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Examples of How You’re Implementing the National HIV/AIDS Strategy in Your Communities

Check out this blog to see examples of community actions that were highlighted at our USCA session.

For the last month, we’ve called for your stories about how those of you outside the Federal government —as people living with HIV, service providers, health department staff, advocates, and others—are applying the National HIV/AIDS Strategy to your work.  In response, we have been hearing many great stories about what is happening in communities across the nation to implement the Strategy.

Click here to directly submit your 150-200 word story by September 30!

During the recent U.S. Conference on AIDS, we hosted a session on implementing the Strategy, during which we heard many compelling stories from community partners about activities underway to advance us toward the Strategy’s goals. Here are a few highlights of what was shared: 

Here are some examples of 150-200 word stories to submit:


Building Medical Homes for Multiply-diagnosed, HIV-positive Homeless People Living in Rural North Carolina:

A health center in rural Dunn, North Carolina, is working to improve HIV outcomes for clients who are homeless or unstably housed and have mental health and/or substance use disorders. Lisa McKeithan of CommWell Health has observed that both navigators and partnerships are key to meeting the needs of these especially vulnerable clients.  The center’s efforts are focused on improving access to care and rates of viral suppression among these clients who are in need of multiple services to successfully navigate the HIV care continuum.  Through partnerships with a diverse network of more than 30 community providers and organizations, the health center connects clients with services such as housing or substance abuse treatment. CommWell Health’s navigators offer intensive services such as providing transportation for clients to mental health appointments, meeting with landlords, and helping clients obtain Social Security cards. Their efforts demonstrate what can be accomplished when communities pursue a more coordinated response to HIV, as recommended in Goal 4 of the Strategy. CommWell Health’s work is supported by a Special Projects of National Significance (SPNS) grant from the Health Resources and Services Administration (HRSA)’s HIV/AIDS Bureau. That SPNS initiative is a multi-site demonstration and evaluation of HIV service delivery interventions for homeless people living with HIV.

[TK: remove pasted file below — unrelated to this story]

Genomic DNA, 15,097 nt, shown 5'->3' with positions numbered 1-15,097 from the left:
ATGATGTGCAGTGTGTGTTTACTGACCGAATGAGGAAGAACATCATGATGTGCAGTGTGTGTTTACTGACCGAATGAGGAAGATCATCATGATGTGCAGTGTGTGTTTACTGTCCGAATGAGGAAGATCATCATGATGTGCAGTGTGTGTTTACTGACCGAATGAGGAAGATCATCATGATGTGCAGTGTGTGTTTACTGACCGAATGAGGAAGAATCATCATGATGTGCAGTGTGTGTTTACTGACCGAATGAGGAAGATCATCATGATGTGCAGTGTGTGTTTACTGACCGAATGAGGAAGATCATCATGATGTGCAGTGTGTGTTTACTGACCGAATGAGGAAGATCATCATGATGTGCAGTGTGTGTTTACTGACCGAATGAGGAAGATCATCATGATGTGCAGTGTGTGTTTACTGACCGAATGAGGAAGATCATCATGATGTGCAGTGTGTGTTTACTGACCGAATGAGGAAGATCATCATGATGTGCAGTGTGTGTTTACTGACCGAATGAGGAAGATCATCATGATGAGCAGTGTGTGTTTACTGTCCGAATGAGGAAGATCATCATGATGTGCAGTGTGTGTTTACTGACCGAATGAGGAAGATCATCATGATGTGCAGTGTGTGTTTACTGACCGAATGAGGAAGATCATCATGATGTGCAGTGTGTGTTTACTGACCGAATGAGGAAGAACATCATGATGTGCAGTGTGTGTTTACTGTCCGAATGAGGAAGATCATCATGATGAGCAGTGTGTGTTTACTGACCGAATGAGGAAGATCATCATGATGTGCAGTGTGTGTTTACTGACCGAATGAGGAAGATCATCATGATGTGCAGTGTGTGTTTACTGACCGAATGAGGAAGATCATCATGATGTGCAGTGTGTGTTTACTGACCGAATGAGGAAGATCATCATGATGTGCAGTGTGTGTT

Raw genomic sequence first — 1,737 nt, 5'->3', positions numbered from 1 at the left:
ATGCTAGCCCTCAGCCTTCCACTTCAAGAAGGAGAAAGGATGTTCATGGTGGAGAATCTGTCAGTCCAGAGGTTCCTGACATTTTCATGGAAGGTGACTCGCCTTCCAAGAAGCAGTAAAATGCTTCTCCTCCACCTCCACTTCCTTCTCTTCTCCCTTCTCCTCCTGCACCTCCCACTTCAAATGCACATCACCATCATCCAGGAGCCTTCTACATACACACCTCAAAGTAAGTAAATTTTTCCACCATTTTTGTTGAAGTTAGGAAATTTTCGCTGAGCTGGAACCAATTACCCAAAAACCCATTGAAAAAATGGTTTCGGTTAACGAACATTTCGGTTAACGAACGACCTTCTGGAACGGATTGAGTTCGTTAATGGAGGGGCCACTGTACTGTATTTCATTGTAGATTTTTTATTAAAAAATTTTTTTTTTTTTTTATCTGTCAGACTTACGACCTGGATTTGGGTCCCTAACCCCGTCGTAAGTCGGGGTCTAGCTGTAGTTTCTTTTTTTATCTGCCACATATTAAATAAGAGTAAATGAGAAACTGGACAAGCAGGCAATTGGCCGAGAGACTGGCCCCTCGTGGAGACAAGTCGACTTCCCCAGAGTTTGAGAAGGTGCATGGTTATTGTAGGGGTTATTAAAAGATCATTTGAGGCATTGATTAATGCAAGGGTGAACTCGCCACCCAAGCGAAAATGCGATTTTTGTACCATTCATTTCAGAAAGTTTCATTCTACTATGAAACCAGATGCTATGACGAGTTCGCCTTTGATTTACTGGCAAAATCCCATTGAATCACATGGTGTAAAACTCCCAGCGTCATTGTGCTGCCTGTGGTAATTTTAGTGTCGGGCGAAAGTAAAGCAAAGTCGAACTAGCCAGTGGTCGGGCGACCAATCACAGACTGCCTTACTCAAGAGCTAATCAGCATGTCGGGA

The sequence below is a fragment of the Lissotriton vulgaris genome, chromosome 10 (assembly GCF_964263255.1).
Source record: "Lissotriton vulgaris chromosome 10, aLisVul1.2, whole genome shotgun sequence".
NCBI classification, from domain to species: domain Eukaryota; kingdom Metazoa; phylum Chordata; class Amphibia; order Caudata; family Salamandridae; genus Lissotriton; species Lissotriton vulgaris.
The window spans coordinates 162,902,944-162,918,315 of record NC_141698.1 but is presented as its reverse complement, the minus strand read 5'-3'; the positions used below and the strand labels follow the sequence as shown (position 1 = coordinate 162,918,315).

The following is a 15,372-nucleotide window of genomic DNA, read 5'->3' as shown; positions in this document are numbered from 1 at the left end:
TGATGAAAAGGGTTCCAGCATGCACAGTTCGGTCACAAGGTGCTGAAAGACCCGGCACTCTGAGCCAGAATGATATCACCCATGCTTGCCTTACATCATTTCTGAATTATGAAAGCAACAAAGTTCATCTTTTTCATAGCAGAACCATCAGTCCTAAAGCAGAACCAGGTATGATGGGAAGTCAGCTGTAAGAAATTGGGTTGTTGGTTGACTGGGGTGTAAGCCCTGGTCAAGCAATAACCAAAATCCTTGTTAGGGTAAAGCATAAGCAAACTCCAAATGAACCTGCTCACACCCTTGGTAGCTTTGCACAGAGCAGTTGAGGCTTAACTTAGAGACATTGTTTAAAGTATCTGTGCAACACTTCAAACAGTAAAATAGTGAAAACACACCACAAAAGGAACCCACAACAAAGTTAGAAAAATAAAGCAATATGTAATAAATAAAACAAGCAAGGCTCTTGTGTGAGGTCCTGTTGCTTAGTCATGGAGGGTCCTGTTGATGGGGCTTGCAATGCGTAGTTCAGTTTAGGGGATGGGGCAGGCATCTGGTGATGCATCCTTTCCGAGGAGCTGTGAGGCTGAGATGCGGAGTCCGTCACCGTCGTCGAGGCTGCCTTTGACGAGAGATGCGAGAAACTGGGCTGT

Integrating Housing and HIV Care Data to Improve Outcomes in Florida:

To assist HRSA and the U.S. Department of Housing and Urban Development (HUD) in implementing Action 4.A.2. of the Strategy, Palm Beach County, Florida is piloting a model for electronic data integration between housing and HIV care services.  The county’s Housing Opportunities for Persons With AIDS (HOPWA) grant funds housing assistance and supportive services for more than 300 low-income people living with HIV (PLWH) in Palm Beach County. Understanding that PLWH who experience housing instability are less likely to achieve viral suppression, the West Palm Beach Department of Housing and Community Development has been looking for ways collaborate to improve these outcomes.  With funding from a new collaboration between HRSA and HUD, the department is partnering with the local Ryan White HIV/AIDS Program on a new integrated data system that will include both HOPWA as well as Ryan White HIV/AIDS Program data. The goal of integrating the data is to allow for streamlined intake and assessment processes to accurately identify unmet needs of clients and connect them to appropriate services. It will also help the sites to quickly identify and conduct targeted outreach with clients that are no longer engaged in care and are in need of additional services or support. According to Mark White, the Housing and Community Development Administrator in West Palm Beach, the new system “puts everyone on the same team working toward the same goals.”